"I believe that we are among the first, if not the first, college in the country to employ the use of the clicker technology in our orientation programs. At orientation, our incoming students respond to questions about their experiences before college, expectations of their college experience, academic study time and habits, their challenges, and their desired point of entry for social integration with the campus. We began this in March 2007 and have had great success. Our goal for the use of the clicker technology was to create an interactive environment where students learn about the behaviors that increase their persistence, academic success, and satisfaction with their education. We achieved this and went a step further when we discovered that the active engagement of students with this material (as opposed to just hearing it in lecture format) increases students' retention and recall of this information. So far we have made the clicker presentations with more than 1,000 incoming students and their families."

Other student support units use technology tools to engage students more directly with their services. The UMD Library offers "Chat with a Librarian" on its home page. The Library Ask Us program also supports instant messaging, text messaging, and e-mail, among other communication methods. My own department, Information Technology Systems and Services, combines traditional help desk, desktop support, and computer maintenance services into a one-stop Tech Center, where students stop in for hands-on assistance.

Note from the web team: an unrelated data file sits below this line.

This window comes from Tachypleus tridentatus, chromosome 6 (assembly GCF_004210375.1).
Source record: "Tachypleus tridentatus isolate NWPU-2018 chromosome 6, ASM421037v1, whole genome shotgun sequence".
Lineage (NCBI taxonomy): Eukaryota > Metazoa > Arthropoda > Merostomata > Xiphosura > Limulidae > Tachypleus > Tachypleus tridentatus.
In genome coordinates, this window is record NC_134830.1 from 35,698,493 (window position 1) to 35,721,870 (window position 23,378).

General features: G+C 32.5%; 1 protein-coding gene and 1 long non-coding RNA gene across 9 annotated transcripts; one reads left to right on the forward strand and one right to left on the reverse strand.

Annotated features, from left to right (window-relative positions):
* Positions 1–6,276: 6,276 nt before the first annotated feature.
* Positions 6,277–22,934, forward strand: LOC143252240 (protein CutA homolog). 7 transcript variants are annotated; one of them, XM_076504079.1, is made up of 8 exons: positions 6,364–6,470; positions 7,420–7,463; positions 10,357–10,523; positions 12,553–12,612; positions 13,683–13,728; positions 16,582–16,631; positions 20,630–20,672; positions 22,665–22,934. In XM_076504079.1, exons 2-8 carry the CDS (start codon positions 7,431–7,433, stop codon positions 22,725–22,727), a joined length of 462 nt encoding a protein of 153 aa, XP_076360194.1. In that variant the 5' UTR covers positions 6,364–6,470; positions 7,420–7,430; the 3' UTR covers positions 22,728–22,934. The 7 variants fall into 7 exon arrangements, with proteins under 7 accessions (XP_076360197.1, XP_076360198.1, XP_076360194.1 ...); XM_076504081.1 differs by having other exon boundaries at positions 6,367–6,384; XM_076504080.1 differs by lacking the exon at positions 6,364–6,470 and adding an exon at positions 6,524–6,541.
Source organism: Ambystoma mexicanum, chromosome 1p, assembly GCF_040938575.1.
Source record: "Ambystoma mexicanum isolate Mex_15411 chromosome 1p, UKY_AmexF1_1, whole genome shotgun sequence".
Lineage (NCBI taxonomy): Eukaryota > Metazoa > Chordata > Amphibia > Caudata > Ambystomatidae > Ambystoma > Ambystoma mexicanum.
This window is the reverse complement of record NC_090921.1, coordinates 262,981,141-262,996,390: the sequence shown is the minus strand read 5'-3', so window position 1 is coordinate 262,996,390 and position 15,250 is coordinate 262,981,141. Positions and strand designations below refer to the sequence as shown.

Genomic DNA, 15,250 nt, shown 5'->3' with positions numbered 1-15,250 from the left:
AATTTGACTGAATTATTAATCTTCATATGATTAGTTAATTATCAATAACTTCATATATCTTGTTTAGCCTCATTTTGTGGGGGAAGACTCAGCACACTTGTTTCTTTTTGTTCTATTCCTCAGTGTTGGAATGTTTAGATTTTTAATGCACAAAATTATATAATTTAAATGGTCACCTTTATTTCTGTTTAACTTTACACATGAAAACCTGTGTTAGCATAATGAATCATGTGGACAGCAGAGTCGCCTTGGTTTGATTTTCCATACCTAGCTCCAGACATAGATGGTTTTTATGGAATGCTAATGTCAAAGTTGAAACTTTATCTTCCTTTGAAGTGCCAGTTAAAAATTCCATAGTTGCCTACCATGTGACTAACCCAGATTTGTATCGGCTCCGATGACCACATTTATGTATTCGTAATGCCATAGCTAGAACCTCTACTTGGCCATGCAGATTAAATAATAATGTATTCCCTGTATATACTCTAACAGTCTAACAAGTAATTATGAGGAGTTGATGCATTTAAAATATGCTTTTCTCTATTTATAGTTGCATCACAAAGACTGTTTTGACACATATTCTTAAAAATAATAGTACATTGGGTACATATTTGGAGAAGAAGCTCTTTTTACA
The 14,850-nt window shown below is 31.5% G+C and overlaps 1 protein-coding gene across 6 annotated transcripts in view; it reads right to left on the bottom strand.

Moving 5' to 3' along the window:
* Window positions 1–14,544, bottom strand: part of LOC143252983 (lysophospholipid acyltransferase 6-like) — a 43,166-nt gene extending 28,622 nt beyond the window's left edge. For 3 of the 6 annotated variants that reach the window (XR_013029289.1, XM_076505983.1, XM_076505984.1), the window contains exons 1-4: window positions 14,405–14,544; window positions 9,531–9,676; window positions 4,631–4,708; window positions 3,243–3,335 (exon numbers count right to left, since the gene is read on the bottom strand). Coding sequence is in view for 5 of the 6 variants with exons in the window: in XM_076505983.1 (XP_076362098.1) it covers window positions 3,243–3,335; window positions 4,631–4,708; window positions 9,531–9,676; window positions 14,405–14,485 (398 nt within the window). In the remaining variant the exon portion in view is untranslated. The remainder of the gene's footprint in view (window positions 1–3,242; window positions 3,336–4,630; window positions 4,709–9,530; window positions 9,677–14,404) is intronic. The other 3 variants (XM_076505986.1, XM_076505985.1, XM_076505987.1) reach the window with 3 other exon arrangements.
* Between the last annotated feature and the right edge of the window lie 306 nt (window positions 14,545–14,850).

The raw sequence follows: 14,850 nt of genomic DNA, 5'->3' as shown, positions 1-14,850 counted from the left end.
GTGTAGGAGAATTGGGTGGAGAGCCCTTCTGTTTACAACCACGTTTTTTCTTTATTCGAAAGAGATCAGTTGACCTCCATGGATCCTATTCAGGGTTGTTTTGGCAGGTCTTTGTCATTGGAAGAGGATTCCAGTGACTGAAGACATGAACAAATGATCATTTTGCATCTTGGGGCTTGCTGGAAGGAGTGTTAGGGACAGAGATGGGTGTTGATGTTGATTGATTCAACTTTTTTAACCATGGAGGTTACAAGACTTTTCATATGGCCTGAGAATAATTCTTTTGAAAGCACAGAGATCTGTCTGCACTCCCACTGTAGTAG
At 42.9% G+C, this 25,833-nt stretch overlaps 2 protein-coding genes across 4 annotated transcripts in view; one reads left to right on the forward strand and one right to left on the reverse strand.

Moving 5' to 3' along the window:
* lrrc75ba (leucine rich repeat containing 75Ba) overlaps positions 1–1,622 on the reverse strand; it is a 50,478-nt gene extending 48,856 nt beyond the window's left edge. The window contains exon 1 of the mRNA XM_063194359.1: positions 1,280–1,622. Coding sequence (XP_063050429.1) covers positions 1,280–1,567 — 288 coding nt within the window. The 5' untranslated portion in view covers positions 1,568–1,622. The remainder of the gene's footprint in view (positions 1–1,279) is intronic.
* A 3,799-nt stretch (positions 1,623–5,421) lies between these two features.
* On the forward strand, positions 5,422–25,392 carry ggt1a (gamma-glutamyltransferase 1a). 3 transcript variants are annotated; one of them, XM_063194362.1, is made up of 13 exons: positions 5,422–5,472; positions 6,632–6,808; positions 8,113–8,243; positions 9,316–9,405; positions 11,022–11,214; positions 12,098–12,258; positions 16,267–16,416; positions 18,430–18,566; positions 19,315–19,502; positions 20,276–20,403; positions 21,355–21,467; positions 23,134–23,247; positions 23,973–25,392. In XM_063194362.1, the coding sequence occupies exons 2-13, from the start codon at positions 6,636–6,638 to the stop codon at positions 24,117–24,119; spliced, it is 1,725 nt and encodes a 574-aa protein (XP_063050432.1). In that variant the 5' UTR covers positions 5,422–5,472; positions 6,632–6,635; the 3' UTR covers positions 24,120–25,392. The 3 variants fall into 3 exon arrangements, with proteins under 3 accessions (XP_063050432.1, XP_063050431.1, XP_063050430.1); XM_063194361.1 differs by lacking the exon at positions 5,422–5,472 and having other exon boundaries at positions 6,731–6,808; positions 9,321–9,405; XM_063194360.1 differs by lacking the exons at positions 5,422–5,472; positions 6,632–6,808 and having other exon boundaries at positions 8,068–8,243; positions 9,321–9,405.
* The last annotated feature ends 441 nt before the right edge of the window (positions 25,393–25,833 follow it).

The UMD Knowledge Management Center is a specialized physical space where students can go to learn more about technology tools designed to enhance their college experience. In particular, the center supports the following technologies, which are available system-wide to all University of Minnesota students:

  • Engage! is a web-based tool that helps students search for engagement opportunities throughout the University of Minnesota system, with a version for each campus.
  • ePortfolio is a web-based system with which students manage and display their own information and records.
  • Graduation Planner is a tool students use to plan their academic career at the institution, often in preparation for meeting with their academic advisers.
  • Academic Progress Audit System (APAS) shows students whether and how they are meeting their degree requirements.

Lisa Reeves, Associate Director of the Knowledge Management Center, provides this more detailed description of Engage!:

"Engage! is a campus-specific search engine that provides students with ways to get involved both on and off campus: undergraduate research, volunteer, leadership opportunities, and student and recreational groups. This tool was designed using the Google Site Search, so the interface is familiar to students. We incorporated keyword, category, and popular search options and included student spotlights and videos, which allow students to discover what other students participated in and to learn more about organizations."

Lisa served on the system-wide team that developed Engage! as well as Graduation Planner. Here is Lisa again, describing Graduation Planner:

"The Graduation Planner is a tool designed to assist students in developing critical skills while doing something relevant and necessary — planning for their degree requirements. Through the planning process, students can develop skills in critical thinking, problem solving, seeing the big picture, paying attention to details, and flexibility. This process engages students in their college careers. The system is tied to the University of Minnesota's degree audit system, course information system, and course sequencing system, so that students get the most accurate data possible when they use the tool. By using the Graduation Planner with their advisees, advisers can guide students in the skill development and course planning process. When students begin to plan for themselves, advising sessions can become richer in discussion, with just a few minutes spent on course plan review and the rest of the time spent on other issues. Advisers can also leave comments on plans to record the session or inform students on where they need more work or where they have been successful."